We get something of a rush next. The specialist Cardiac nurse, or 'ThromboMan' as I like to call him, tries to monopolise Resus, smuggling in a fella with cardiac amyloid, among other things, and an elderly chap trying to see just how slow you can go. I deny him the chance to own resus by bringing in a young guy in status epilepticus. A tragic case, this young man's life ceased to be his own a few years ago when his blood sugar dropped low enough to provoke seizures, seizures that couldn't be stopped, and robbed his brain of oxygen long enough to leach most of its meaningful function. The patient is accompanied by a carer who assures us he does not have epilepsy, or seize 'normally'. Our efforts to stop these seizures depress his respirations long enough to force 24cm of semi-rigid plastic on him.
His trip to the Doughnut of Doom is uneventful - barely a hint of doomliness. The scan offers no new info, either. This passes to embarrassment when we look at his drug chart, and finally see the raft of anti-epileptic meds, and the letters from Neurologists in his casenotes, documenting his propensity to seizures.
At least we know why he fitted. He wakes, rejecting the tube, and another one is welcomed into the warm embrace of the magicians.
Lunch beckons, ad I leave Resus echoing to the cries of a lady who fell, catching the wheels of her zimmer on an escalator. Now, I know I'm a simple fungus, but I don't think those two particular advances in mobility technology were designed to go together. She has only slightly scalped herself, but sees everything we do as an outrage, loudly objecting to our attempts to examine her. She was still complaining 4 hours later, mostly about the fact that other patients were in the Department, using the toilet, and that she needed diazepam.
My post prandial slump encompassed writing a few sets of notes I had let slide. Resurgent after more coffee, I encountered another very young chest pain, again no evidence of cardiac pathology. My reassurances fall on partially deaf ears, but I know he's feeling better when I encounter him and his partner scarfing Burger King.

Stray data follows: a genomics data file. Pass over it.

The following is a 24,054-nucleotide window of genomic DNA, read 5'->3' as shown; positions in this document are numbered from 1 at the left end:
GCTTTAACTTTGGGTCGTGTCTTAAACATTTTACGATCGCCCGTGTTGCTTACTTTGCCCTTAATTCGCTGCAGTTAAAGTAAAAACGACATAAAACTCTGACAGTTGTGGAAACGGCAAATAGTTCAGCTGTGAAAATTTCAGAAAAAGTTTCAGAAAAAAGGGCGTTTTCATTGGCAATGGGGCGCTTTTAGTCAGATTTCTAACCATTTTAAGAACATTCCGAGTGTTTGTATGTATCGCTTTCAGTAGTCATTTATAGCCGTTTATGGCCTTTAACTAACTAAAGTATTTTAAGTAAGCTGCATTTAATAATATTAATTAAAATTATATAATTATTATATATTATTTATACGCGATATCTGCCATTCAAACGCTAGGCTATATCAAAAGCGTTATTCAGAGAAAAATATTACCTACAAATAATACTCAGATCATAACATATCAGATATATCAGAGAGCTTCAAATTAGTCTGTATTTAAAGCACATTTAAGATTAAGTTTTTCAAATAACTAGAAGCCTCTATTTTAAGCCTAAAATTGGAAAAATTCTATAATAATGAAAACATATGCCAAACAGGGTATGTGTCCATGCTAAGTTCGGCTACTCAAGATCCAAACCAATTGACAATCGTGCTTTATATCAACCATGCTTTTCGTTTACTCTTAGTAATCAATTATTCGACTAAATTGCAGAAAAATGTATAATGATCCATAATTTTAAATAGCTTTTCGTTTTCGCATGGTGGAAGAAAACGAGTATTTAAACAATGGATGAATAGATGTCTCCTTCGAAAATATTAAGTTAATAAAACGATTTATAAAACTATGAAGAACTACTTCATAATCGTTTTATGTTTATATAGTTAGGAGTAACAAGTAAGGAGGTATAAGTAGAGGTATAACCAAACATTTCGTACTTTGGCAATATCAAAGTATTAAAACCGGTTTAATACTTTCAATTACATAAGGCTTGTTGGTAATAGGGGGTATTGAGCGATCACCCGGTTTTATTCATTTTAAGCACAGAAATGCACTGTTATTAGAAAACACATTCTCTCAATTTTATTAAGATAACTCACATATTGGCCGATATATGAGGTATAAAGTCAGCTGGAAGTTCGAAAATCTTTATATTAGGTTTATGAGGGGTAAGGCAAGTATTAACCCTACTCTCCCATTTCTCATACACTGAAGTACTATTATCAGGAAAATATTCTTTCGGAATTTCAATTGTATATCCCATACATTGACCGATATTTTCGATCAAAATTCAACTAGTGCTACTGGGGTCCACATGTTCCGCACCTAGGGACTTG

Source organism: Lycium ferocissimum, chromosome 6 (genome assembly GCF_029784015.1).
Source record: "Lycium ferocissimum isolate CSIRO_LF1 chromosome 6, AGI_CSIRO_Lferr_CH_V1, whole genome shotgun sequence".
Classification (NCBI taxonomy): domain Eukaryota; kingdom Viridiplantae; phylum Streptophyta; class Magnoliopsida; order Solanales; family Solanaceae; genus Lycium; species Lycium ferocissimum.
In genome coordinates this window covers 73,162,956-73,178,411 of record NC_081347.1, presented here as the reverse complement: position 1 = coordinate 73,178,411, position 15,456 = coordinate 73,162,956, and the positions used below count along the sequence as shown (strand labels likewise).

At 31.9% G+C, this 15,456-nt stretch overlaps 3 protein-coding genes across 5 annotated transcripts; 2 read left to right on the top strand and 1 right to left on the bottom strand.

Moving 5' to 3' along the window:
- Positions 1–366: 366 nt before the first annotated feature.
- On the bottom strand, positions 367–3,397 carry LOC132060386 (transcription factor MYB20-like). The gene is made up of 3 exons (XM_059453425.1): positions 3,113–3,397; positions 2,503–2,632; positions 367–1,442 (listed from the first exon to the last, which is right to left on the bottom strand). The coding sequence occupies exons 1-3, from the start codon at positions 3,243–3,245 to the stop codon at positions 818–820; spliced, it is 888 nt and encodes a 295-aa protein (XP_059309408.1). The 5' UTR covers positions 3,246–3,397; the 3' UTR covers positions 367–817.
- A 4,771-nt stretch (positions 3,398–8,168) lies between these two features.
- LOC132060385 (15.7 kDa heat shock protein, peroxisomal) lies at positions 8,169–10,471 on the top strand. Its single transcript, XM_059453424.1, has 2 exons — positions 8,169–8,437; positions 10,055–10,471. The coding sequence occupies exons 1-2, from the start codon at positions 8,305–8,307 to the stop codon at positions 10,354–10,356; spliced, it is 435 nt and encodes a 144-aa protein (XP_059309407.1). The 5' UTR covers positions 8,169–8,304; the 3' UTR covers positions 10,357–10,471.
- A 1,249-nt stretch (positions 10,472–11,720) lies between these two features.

Another little old lady, another broken wrist. The redoubtable SHO and I spring into action. Our efforts are less successful this time, despite truly game counter traction from the patient herself; a second attempt is better, but produces the most shameful cast. I resolve to turn to Charnley more closely. My redoubtable colleague and I labour on, past our allotted hour.
And so, my shift that started an hour early draws to a close, 90 minutes late. It's dark again, and it's started raining. But I'm happy.
How fucked up is that?
Music Nazi recommends Wish You Were Here, by Pink Floyd. Do it; you kow you should.
Monday, December 24, 2007
Last two shifts have been hellish. Busy, busy, busy, punctuated by flail and trauma.
A patient bought beer for the ED staff, however, and I intend to finish my shift drinking one in the Ambulance Bay. Merry Shrooming Christmas.
Tonight, my last for a few days, was eerily quiet. Quite nice, actually; but a quiet department makes me nervous. It's superstition, I know, but I also know it means something shit is waiting.
Tonight was no exception.
Having begun to think that we might make it through, actually having an entire shift that was nice and quiet, the BatPhone trilled into life. While this usually means someone unwell, we do get a variety of stuff phoned through. If you're dying, you'll come through on the phone, but if you come through on the phone, you ain't necessarily dying.
First, a cardiac arrest. I'm embarrassed to say that I can't remember how old he was, even though he slipped away from us less than an hour ago. 70s, I think. The crew that brought him had been going an hour, with no encouraging signs. There's really no comeback once you've been dancing with the Angels that long, but we'll try. The team is ready, and eager; callous though it may sound, it's also a good opportunity for the juniors to try their hands at running an arrest.
Another 30 minutes with us and we were finally ready to accept what we all knew was true. So my SHO got to learn the art of breaking bad news; this time of year it seems especially cruel.
As we were getting our breath back, the unwelcome trilling rang out again. Another gent, 70s again; bellyache, low blood pressure, poorly responsive. Time only to wipe our brows and breath in.
When he arrives, I can see he's in trouble. A raven might as well have been perched on his shoulder. He had apparently gone off as soon as the Ambos arrived, slipping into unconsciousness, and abandoning all attempts at breathing. His pulse, fluttering, weak, thready; barely evidence of a tenuous hold on life.
It didn't last.